Friends, family remember Aspen icon Ruth Brown |

Friends, family remember Aspen icon Ruth Brown

Andre Salvail
The Aspen Times
Aspen, CO Colorado

ASPEN – Ruth Humphreys Brown was remembered during a Saturday memorial service for her generosity, strength and quirky sense of humor.

Brown, well known for having helped to shape the Aspen community after World War II, died at her home on Dec. 30. She was 90.

Saturday’s memorial was described as a “celebration of life” and included remarks by family and friends before a large audience at Paepcke Auditorium. They told of how she raced cars, hunted elk, flew airplanes, skied and swam, entertained endless numbers of guests and donated time and money to myriad causes. She was married to longtime Aspen Ski Corp. executive D.R.C. Brown, and is the namesake of Ruthie’s Run, an intermediate trail on Aspen Mountain.

The event also featured a short video presentation with black-and-white and color photographs from various stages of Brown’s life, accompanied by classic showtunes such as “Thank Heaven for Little Girls” from Gigi, “Summertime” from Porgy and Bess, “Camelot” from the musical of the same name and “Memory” from Cats. Brown was said to be a fan of French actor-singer Maurice Chevalier.

Brown hailed from the well-known Humphreys and Boettcher families of Denver. Daughter Lorni Cochran, of Brattelboro, Vt., spoke of a mother who strayed far from her high-society roots of nannies and debutante balls to become a WWII pilot of bombers used for training, and later, a ranch wife.

“She was a tough cookie who expected the rest of us to be equally tough,” Cochran said of her siblings. “And I’m not sure any of us really measured up.”

Cochran said it wasn’t long ago that her sister, Charla Brown, was visiting her mother, and “in a moment of quiet reflection,” asked what the best times of her life were.

“Mom, sitting in her wheelchair, having given up all semblance of independent living and needing round-the-clock care, replied without the least bit of irony, ‘You mean up until now?’ She always had a way of making the best of any situation,” Cochran said.

Earlier, granddaughter Jenny Brown related stories about how she and her cousins grew up under the influence of “Nana.” Some of her comments recalled memories of life on Wagon Wheel, the Browns’ southern Colorado Ranch.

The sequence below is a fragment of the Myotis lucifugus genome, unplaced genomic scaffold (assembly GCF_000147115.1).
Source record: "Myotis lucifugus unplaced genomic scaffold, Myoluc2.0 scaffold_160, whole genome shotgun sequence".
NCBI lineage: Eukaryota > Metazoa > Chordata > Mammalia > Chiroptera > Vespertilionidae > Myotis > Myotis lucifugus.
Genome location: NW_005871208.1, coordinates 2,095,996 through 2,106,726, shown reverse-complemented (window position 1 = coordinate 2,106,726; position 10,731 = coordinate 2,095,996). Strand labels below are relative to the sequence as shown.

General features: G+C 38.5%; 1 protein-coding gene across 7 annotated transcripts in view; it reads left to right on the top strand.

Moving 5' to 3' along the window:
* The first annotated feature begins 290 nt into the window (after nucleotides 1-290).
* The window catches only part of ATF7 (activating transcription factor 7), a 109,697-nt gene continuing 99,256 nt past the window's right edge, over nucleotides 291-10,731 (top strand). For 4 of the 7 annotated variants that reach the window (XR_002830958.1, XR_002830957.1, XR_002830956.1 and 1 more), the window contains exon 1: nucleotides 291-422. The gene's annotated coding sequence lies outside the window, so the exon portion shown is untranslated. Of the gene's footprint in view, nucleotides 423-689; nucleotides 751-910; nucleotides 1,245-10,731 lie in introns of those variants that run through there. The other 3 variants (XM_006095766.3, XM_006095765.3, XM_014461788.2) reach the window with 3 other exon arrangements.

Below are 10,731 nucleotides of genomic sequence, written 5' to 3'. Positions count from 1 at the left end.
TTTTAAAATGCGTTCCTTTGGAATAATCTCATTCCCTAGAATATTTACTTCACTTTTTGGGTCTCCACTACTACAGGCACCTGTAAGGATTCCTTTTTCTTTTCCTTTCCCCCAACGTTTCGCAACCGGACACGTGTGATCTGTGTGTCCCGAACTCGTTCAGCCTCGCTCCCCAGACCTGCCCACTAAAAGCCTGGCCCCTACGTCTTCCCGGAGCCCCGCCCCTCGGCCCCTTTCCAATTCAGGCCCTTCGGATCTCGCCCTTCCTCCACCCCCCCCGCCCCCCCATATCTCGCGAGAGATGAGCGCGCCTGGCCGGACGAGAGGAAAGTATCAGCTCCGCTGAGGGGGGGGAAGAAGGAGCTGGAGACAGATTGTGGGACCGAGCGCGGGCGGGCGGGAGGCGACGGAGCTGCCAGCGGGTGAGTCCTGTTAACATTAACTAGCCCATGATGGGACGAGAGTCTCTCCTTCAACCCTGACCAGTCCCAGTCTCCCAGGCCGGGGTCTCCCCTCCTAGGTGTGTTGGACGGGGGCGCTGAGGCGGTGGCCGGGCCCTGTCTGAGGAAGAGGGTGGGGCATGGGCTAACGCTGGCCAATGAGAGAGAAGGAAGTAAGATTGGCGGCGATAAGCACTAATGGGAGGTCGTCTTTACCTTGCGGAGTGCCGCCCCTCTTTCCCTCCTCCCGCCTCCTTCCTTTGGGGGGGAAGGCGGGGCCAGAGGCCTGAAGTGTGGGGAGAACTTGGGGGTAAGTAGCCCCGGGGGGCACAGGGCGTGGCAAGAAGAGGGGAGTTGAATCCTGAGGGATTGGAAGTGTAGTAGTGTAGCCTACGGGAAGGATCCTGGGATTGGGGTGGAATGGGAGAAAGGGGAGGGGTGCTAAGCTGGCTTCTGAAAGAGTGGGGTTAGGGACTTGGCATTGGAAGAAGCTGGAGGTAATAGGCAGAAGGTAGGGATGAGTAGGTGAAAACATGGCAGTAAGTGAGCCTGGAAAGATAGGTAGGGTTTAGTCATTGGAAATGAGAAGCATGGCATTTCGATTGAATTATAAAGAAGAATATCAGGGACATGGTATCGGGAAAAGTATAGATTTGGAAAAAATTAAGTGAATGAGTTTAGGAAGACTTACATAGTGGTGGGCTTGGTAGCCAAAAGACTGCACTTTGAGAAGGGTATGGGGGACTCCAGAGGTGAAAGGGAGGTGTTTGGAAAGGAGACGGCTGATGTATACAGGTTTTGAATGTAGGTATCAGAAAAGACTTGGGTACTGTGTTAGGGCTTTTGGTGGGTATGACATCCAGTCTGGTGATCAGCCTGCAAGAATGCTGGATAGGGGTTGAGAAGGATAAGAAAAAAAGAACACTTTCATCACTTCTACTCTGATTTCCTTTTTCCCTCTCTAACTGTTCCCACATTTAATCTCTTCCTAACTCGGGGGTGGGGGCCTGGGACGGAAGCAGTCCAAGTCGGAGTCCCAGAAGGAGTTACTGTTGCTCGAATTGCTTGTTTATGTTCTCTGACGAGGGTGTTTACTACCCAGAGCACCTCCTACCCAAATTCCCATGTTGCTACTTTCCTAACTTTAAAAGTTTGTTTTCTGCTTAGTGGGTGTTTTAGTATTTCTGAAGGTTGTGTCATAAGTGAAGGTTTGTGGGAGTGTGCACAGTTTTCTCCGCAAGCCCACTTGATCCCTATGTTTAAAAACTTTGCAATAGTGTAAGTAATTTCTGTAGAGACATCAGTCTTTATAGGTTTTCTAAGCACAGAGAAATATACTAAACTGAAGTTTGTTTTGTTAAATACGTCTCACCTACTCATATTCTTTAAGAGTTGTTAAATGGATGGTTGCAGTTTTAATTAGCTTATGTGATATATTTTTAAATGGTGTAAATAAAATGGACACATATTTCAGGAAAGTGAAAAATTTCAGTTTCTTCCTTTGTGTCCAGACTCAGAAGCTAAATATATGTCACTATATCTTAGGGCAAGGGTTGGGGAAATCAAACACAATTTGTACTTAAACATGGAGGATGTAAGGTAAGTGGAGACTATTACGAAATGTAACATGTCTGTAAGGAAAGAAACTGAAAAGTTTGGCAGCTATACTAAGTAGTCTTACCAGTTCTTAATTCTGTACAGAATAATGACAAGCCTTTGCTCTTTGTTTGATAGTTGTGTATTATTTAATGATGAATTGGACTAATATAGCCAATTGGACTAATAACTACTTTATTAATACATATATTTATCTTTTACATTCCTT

There, gathered for Christmas or summer vacations, the family enjoyed skating, swimming, fishing, dinners, wine-inspired arguments, volleyball games and frolicking with dogs, Jenny Brown said.

“And there was Nana, always poised and elegant, in her red chair or on the porch swing,” she said. “To us she was a humble queen, watching from her throne over her kingdom, always with a glass of cranberry juice in hand.”

The granddaughter’s stories included a 2003 breakfast involving Ruth Brown and 10 grandkids, memorable for the fact that “Nana tried to serve us Raisin Bran that had expired in 1991.”

But Jenny Brown took away much more from her grandmother. She reflected on a time when she was about to go swimming in a cold lake at Wagon Wheel when clouds began to block the sun, and she had second thoughts.

That’s when a cousin taunted, “Nana used to do it and she never wimped out.”

“That was all it took: one reminder of a lady so fearless and magnificent in our eyes. And then we were on our way, desperately breast-stroking through the frigid water,” Jenny Brown said.

Others who honored Ruth Brown at the memorial included lifelong friend Harriet Kelly, who spoke of her fearlessness in skiing and car racing; Gruffie Clough, who talked of Brown’s dedication to the local Outward Bound program, the first in the country; and friend John McBride, who shared with Brown “a sense of humor and a sense of the absurd.”

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